UT Health San Antonio gears up to fight childhood cancer, thanks to Hyundai Hope on Wheels® grants

Contacts: Monica Taylor, 210-450-8970, taylorm1@uthscsa.edu, Eileen Teves, 210-450-7239, tevese@uthscsa.edu

SAN ANTONIO – Children with cancer were joined by their families as they dipped their hands in finger paint and left their mark on a new Hyundai SUV at The University of Texas Health Science Center at San Antonio’s (UT Health San Antonio) Greehey Children’s Cancer Research Institute (GCCRI). Their smiles lit up the room Tuesday morning, warming the hearts of families, friends and all who witnessed the Handprint Ceremony during the Hyundai Hope on Wheels® event.

In the United States, 43 children are diagnosed with cancer every day. To help in the fight against childhood cancer, Hyundai Hope on Wheels® presented two grants totaling $500,000 to UT Health San Antonio for pediatric cancer research.

Gail Tomlinson, MD, PhD, division director of pediatric hematology-oncology at UT Health San Antonio, received a $400,000 Hyundai Hope Scholar Grant Award to study new mechanisms for treating liver tumors including those resistant to conventional therapies. A $100,000 Hyundai Impact Grant Award was presented to Tomlinson’s genetics team in the division of pediatric oncology to expand the availability of genetic testing at University Hospital’s pediatric clinic.

“We are increasingly learning of new genetic origins of childhood cancer, even in children without an obvious family history of cancer,” Tomlinson said. “To receive both awards and support from Hyundai Hope on Wheels® means we can continue our research to find better treatment options and to improve care for children battling pediatric cancer.”

Tomlinson is a physician-scientist, studying hepatoblastoma and other aggressive liver tumors in children. She sees patients at the South Texas Pediatric Blood Disorders and Cancer Center at University Hospital, a clinical partnership of UT Health San Antonio and University Health.

“Research grants from Hyundai Hope on Wheels® offer hope for children and their parents,” said Patrick Sung, DPhil, director of the Greehey Institute. “This opportunity fuels our community of scientists and health care providers who continue this much-needed work. With these grants, Hyundai Hope on Wheels® support for research has exceeded $2.1 million at UT Health San Antonio.”

Representatives of Hyundai Motor America and Hyundai Hope on Wheels® joined UT Health San Antonio scientists and the children and families for the presentation. After the Handprint Ceremony, the painted Hyundai SUV will travel across the country to help raise awareness about childhood cancer. The handprints represent children battling cancer, children who survived cancer and children whose memories live on.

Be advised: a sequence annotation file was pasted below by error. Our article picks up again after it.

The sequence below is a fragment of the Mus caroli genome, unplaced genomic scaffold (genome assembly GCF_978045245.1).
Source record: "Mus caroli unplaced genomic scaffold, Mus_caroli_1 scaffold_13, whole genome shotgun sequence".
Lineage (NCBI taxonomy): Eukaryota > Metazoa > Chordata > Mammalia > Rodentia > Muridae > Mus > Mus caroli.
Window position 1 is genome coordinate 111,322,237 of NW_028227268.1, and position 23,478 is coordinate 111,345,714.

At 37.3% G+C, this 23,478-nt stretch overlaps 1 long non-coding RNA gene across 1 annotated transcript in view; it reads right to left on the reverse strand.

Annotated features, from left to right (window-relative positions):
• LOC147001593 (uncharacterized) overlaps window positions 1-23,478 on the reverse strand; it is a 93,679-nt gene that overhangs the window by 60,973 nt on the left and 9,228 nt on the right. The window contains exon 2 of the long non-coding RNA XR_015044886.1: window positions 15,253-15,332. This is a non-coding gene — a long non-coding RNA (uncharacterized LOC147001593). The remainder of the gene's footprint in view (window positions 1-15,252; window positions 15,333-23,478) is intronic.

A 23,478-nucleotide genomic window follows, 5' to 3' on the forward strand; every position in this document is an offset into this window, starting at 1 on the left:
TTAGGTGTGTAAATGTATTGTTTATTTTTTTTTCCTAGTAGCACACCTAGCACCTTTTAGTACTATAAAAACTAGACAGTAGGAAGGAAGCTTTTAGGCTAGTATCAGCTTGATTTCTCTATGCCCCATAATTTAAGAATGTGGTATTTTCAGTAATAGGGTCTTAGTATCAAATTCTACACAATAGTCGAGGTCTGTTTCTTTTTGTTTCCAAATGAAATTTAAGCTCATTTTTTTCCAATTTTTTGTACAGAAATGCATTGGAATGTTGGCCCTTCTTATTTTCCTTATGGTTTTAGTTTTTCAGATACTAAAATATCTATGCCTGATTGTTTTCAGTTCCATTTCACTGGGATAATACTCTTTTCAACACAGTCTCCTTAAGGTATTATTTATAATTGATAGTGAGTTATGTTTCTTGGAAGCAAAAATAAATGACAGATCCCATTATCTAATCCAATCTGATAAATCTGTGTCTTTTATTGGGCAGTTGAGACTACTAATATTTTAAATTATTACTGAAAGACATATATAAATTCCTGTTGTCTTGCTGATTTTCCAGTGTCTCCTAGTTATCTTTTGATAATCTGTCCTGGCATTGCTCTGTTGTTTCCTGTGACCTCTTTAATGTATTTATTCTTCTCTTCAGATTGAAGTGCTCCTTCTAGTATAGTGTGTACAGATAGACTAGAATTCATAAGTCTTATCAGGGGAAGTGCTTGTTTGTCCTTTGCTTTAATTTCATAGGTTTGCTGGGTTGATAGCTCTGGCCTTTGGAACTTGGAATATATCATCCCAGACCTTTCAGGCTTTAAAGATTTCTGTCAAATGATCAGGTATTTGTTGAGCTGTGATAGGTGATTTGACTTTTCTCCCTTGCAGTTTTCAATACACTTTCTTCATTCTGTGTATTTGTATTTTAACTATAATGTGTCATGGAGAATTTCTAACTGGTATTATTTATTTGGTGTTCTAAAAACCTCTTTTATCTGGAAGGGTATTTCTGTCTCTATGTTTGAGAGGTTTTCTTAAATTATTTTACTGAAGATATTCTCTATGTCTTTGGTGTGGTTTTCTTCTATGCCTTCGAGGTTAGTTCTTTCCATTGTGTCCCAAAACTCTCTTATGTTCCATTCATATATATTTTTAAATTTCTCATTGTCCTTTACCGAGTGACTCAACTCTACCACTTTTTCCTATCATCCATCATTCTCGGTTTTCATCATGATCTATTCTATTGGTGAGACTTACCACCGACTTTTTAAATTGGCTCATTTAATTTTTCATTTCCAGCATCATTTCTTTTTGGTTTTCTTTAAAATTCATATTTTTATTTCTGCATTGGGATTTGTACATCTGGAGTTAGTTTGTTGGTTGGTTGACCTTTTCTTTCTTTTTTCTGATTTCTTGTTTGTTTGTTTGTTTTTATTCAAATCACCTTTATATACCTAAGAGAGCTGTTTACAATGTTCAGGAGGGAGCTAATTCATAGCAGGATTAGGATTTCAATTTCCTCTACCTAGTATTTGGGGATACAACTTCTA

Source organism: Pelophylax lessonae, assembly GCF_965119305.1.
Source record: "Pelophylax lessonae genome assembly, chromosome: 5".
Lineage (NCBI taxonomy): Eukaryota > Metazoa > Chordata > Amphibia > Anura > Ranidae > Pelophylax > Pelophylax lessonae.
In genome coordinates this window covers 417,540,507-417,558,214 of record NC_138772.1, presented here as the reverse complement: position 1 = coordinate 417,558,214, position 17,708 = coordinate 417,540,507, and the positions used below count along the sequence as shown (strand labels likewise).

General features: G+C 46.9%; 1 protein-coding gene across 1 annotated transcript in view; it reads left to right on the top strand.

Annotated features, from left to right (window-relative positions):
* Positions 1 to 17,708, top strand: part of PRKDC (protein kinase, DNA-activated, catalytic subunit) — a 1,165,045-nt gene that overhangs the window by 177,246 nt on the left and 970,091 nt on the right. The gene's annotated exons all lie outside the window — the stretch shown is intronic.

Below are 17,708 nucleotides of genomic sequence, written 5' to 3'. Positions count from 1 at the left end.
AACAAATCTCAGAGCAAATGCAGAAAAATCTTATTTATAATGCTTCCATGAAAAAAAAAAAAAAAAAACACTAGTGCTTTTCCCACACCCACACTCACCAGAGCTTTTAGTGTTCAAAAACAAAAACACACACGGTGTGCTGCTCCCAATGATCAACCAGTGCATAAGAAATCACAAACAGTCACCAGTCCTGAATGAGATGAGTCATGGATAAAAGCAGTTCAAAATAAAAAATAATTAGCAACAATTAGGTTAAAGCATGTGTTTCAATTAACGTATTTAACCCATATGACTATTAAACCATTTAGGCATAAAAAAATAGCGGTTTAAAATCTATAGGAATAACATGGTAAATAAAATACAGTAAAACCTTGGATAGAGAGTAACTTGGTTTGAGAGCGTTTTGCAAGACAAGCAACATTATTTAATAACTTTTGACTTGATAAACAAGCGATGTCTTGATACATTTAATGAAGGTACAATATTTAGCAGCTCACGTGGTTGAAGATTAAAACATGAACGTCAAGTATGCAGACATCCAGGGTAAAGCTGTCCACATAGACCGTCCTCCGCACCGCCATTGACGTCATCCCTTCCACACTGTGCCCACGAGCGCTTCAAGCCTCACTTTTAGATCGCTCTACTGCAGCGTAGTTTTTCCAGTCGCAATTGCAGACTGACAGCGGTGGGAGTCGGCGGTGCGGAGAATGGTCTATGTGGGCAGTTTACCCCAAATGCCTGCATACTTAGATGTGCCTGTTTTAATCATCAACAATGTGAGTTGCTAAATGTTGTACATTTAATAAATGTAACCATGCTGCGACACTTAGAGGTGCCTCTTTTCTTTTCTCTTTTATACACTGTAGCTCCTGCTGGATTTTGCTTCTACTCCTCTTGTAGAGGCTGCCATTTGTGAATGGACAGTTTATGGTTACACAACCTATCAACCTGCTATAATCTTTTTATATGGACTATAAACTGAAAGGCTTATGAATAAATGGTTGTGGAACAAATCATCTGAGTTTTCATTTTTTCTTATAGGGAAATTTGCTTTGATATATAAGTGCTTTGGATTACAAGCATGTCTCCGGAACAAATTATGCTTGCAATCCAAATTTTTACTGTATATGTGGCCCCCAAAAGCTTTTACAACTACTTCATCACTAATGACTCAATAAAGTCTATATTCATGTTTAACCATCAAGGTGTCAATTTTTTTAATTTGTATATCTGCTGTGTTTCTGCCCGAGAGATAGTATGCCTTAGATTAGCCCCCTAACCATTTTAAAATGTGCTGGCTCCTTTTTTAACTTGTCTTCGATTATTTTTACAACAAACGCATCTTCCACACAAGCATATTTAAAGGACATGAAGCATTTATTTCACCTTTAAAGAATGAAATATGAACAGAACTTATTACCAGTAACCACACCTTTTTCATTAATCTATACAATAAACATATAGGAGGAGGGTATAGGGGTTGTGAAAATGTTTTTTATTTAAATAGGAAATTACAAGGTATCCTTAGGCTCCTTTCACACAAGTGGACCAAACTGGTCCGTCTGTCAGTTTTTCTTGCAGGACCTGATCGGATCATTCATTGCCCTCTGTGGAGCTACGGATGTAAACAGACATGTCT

September is Childhood Cancer Awareness Month, a month dedicated to increasing awareness of pediatric cancer and to raise funds for research. Pediatric cancer is the leading cause of death by disease for children under the age of 14. Worldwide, about 400,000 children and adolescents develop cancer each year, only half of whom are diagnosed. The Hyundai Hope on Wheels® Handprint Ceremony was put on pause at UT Health San Antonio for three years due to COVID-19 restrictions. In 2022, Anne-Marie Langevin, MD, professor of pediatrics, Greehey Chair in pediatric oncology, and principal investigator for Children’s Oncology Group, and Manjeet Rao, PhD, deputy director of GCCRI, received the Hyundai Scholar Hope Award to study the development of novel treatment of osteosarcoma, a common bone tumor in children, one of the most frequently seen cancers in growing teenagers. This year is the first since 2019 to highlight the Handprint Ceremony and rejoin with pediatric patients for an in-person event.

The University of Texas Health Science Center at San Antonio (UT Health San Antonio) is one of the country’s leading health science universities and is designated as a Hispanic-Serving Institution by the U.S. Department of Education. With missions of teaching, research, patient care and community engagement, its schools of medicine, nursing, dentistry, health professions, graduate biomedical sciences and public health have graduated more than 42,200 alumni who are leading change, advancing their fields and renewing hope for patients and their families throughout South Texas and the world. To learn about the many ways “We make lives better®,” visit UTHealthSA.org.

The Greehey Children’s Cancer Research Institute is one of only two institutes in the United States dedicated solely to pediatric cancer research. Its 18 laboratories focus their strengths on cancer genomics, DNA repair, RNA biology and drug development in finding new and less toxic treatments for childhood cancers.

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